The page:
In California, more than 40% of children have already experienced dental decay by the time they enter kindergarten; by third grade, this number has risen to 70%. Dental decay can lead to serious consequences if left untreated; 5.5% of low-income children attending school need immediate care due to severe dental decay and abscesses. Other consequences include pain, chewing difficulty, malnutrition, and low self-esteem. Early dental decay in the primary (baby) teeth can also lead to decay in the permanent teeth. This is almost entirely preventable if families begin to receive counseling during pregnancy and if they themselves have good oral health, a regular source of care, and value and practice health-promoting behaviors.
With this in mind, The Center for Oral Health (COH) created this guidebook to assist dental providers, WIC personnel, and public health advocates in developing Early Entry into Dental Care programs in their own communities. This guidebook provides background information on WIC and the benefits of early preventive oral health care, tools and guidance for planning dental care and education services, and advice on building successful relationships between WIC staff and dental service providers. It is based on the recognition that a collaborative effort between dental providers and a trusted community-involved organization like WIC is the most effective method of providing low-income children with accessible and affordable preventive dental services.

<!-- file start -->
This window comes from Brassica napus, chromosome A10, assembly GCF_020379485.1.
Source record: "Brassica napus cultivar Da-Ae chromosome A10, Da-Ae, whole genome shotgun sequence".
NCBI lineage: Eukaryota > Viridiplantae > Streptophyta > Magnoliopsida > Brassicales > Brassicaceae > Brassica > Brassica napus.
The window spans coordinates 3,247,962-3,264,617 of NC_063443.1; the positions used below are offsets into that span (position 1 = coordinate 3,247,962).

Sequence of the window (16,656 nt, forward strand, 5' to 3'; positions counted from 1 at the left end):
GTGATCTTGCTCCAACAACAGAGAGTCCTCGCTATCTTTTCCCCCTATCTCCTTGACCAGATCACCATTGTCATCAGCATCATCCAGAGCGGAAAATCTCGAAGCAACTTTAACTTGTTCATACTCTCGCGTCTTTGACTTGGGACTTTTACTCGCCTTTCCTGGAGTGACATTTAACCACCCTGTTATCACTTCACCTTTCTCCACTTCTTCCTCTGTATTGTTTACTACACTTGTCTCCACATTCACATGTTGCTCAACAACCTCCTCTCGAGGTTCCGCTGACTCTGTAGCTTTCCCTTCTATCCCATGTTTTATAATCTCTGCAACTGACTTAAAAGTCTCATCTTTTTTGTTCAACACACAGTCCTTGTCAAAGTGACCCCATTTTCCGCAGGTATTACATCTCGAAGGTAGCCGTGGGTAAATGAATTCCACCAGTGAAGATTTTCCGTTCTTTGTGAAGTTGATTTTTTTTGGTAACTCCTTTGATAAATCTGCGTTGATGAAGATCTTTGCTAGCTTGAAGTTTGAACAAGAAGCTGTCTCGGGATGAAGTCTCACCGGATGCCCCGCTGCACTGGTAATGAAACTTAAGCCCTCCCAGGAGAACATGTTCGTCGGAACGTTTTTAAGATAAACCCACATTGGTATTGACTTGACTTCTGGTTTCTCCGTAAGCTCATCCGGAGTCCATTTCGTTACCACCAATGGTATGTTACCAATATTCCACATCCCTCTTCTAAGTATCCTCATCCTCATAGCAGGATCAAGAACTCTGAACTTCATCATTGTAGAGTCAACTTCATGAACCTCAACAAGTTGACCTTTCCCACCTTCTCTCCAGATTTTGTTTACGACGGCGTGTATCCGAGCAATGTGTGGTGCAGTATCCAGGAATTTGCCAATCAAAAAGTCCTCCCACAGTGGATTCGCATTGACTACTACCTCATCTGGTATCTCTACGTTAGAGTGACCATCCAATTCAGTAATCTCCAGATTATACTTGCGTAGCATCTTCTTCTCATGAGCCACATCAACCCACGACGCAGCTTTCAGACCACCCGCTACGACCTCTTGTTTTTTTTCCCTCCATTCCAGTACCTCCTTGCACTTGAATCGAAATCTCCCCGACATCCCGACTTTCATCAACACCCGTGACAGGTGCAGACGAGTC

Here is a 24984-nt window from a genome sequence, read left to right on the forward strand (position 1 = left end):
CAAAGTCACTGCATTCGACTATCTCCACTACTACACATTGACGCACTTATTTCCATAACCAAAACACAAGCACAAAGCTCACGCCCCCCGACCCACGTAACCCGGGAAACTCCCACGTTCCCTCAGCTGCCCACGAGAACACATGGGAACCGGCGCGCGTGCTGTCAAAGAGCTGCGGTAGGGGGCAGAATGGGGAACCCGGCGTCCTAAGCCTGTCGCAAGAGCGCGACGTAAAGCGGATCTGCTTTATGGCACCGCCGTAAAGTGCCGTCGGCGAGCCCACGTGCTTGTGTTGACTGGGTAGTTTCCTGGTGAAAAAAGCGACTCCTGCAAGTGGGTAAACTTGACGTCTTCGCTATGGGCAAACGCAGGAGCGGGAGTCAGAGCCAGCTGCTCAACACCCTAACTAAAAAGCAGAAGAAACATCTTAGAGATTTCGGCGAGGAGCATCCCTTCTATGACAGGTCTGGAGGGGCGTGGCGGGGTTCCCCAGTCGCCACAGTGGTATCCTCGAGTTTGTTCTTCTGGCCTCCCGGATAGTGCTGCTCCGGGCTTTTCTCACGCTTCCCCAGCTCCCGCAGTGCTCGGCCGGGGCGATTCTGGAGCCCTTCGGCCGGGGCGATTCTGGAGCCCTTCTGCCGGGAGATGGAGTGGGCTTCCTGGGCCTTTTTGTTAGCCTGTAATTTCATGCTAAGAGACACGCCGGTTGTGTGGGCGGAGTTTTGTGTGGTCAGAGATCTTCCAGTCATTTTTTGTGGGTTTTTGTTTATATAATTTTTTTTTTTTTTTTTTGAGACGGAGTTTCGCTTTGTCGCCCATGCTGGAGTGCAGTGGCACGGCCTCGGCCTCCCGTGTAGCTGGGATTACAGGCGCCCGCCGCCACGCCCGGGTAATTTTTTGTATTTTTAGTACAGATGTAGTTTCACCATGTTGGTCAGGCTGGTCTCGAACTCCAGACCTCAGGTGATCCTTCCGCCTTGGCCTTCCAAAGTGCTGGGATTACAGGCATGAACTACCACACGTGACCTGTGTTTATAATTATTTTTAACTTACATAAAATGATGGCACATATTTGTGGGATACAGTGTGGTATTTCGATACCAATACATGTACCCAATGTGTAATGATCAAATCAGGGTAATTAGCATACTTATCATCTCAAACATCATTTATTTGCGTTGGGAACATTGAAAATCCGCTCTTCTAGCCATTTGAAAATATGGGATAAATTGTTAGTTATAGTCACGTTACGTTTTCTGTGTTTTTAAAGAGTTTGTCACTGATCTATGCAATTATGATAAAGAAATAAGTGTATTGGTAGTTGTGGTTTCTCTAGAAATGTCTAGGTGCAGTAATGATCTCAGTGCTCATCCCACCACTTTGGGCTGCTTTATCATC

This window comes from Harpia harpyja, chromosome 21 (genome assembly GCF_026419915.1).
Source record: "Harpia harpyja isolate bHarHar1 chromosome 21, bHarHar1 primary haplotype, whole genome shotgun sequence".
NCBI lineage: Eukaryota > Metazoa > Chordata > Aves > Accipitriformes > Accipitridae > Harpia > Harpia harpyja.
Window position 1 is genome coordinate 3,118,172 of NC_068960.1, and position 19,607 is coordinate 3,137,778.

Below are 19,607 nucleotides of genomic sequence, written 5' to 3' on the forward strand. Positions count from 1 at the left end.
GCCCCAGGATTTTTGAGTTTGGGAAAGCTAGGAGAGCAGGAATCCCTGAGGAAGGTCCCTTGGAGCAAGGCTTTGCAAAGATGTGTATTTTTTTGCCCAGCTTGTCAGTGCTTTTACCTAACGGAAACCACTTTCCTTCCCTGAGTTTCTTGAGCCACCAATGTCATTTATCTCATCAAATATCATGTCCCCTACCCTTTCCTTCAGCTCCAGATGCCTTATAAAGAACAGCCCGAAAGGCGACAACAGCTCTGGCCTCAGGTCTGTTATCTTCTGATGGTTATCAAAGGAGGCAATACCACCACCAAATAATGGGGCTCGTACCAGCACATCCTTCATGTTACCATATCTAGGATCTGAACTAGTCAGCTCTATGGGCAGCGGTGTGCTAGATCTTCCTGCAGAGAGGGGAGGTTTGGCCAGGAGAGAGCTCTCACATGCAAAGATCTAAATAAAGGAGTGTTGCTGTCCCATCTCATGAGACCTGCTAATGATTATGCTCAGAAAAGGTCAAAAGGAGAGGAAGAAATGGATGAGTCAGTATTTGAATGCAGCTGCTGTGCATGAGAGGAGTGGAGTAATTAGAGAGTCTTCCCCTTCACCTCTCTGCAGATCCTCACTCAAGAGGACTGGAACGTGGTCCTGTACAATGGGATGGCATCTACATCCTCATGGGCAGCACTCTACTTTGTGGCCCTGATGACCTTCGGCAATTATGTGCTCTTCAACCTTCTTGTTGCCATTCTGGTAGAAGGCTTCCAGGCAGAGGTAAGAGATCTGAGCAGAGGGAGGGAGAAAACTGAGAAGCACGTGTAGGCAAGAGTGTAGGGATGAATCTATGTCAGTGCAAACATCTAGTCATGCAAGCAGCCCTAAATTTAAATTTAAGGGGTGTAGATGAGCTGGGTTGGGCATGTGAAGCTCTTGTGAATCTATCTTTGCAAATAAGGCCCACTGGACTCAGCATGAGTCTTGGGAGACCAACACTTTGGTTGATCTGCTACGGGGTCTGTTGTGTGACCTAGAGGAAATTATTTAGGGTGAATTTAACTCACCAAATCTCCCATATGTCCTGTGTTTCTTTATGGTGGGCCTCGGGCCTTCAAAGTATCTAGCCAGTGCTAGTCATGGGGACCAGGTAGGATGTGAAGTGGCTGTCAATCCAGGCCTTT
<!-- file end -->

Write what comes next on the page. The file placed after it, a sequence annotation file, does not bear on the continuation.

COH is one of the few organizations in the nation dedicated to the vision of “oral health for all.” COH provides leadership in advocacy, education, and public policy development; promotes community-based prevention strategies; encourages the integration of oral health into total health; and works to improve access to and the quality of oral health services. In a collaborative effort with the California Primary Care Association, it launched the Oral Health Access Council to work toward improving the oral health status of the state’s traditionally underserved and vulnerable populations.
A special thanks to the two pioneer programs that offered dental services in WIC sites – Alameda County Department of Public Health, Office of Dental Health, and the Humboldt County Department of Health and Human Services, Public Health Branch. Due to their perseverance, creativity, and commitment, thousands of children have received preventive care and are now integrated into the dental care system.
Thanks are also due to the leaders and staff in the other eleven counties where this program was piloted, as well as to our funders, both private and governmental.